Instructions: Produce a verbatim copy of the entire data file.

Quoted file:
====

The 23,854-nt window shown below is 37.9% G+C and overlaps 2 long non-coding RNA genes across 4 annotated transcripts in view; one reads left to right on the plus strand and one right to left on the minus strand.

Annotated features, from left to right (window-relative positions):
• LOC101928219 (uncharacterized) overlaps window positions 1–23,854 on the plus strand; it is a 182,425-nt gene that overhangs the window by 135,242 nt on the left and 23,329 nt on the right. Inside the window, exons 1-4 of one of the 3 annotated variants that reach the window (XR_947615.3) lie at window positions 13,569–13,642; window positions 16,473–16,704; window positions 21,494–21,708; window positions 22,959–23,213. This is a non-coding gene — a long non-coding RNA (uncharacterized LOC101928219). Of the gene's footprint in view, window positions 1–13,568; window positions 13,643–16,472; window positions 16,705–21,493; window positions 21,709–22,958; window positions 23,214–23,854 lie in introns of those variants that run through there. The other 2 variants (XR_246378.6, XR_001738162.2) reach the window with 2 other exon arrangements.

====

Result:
The 23,854-nt window shown below is 37.9% G+C and overlaps 2 long non-coding RNA genes across 4 annotated transcripts in view; one reads left to right on the plus strand and one right to left on the minus strand.

Annotated features, from left to right (window-relative positions):
• LOC101928219 (uncharacterized) overlaps window positions 1–23,854 on the plus strand; it is a 182,425-nt gene that overhangs the window by 135,242 nt on the left and 23,329 nt on the right. Inside the window, exons 1-4 of one of the 3 annotated variants that reach the window (XR_947615.3) lie at window positions 13,569–13,642; window positions 16,473–16,704; window positions 21,494–21,708; window positions 22,959–23,213. This is a non-coding gene — a long non-coding RNA (uncharacterized LOC101928219). Of the gene's footprint in view, window positions 1–13,568; window positions 13,643–16,472; window positions 16,705–21,493; window positions 21,709–22,958; window positions 23,214–23,854 lie in introns of those variants that run through there. The other 2 variants (XR_246378.6, XR_001738162.2) reach the window with 2 other exon arrangements.